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Crash and Fad Diets

Terminology used to describe a simple diet that are often short-term, weight loss intensive and potentially dangerous when extended. Used for the rapid loss of weight and differ only slightly from starvation.

They can be brought about by social trends and celebrity stories of weight loss success, they are generally looked upon with disregard by nutritionists and doctors. With the term specifically implying a lack of concern to nutrition or controlled diet.

Despite this, they are still widely used in the belief of being beneficial, the truth being that these simple diets are detrimental, unsuccessful and unhealthy to the body. The yo-yo effect of extreme short-term crashes in calories or nutrients will affect the bodies BMR causing it to become slower and conserve fat cells longer, making it harder to lose weight.

Those that use crash diets to lose weight can often end up in a vicious psychological cycle in which they actually put more weight on over the long-term. Feeling overweight, a quick-fix will be used to gain maximum weight loss in minimal time, the reality being that when normal eating habits are then resumed the body's metabolism is now in a process of storing fat, and will hold on to further calories. With the increased weight gain they negating all they lost the feeling for a quick fix returns. The attempt to crash again, resulting in further damage to the body's BMR, something that can be avoided easily, which will stack and eventually lead to obesity.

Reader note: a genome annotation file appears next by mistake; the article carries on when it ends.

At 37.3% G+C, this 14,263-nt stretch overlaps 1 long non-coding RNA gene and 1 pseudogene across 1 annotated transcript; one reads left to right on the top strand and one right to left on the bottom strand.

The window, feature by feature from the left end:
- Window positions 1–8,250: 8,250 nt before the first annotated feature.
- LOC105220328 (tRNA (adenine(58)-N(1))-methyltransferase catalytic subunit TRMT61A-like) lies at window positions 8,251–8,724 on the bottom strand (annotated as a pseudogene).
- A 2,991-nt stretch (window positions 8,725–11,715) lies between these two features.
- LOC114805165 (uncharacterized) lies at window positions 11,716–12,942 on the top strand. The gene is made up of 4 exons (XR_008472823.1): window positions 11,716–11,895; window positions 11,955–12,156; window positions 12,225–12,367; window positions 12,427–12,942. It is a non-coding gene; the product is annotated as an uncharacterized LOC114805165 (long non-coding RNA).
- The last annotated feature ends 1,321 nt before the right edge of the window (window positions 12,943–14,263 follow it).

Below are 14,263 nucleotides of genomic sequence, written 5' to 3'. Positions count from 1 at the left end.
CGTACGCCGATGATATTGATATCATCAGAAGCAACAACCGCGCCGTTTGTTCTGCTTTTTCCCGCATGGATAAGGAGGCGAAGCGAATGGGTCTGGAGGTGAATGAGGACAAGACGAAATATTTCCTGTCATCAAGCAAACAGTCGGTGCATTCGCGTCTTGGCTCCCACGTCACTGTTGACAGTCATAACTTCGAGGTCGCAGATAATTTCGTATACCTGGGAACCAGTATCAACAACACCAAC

Crash diets provide no beneficial lasting effects, unlike portion control and exercise, this is the stark and very obvious truth. They will cause more damage than necessary to obtain very little in terms of weight loss. It is sensible to recognise these simple diets, that can be promoted by bias media only trying to sell a story, which without proper study can inadvertently lead to harm.

Some in the list you will recognise, others will be new to you as their use is very much dependent on social popularity and trend.

These diets are often discredited because, as stated they actually increase the likelihood of gaining weight.

Caused by numerous reasons, the initial rapid calorie loss in the beginning is detected by the Hypothalmus, a part of the brain responsible for metabolism, which then lowers your metabolic rate to compensate, meaning more calories are stored as fat and less are used as energy.

When the body hits ketosis, it then begins to burn muscle, which will also slow down metabolism. As the rate in which weight is lost starts to slow down, it becomes less likely to that someone will continue as at this point they are still effectively starving themselves. At this point motivation is quick to fall and soon regular eating habits are re-established, however because the metabolism is so low, they will now begin to store more fat cells and actually gain weight.

The controlled diet avoids this issue, by relaxing the body into its new calorie consumption, so instead of storing fat cells when you over eat (because your body isn't starving), the metabolism will be able to cope with the excess food.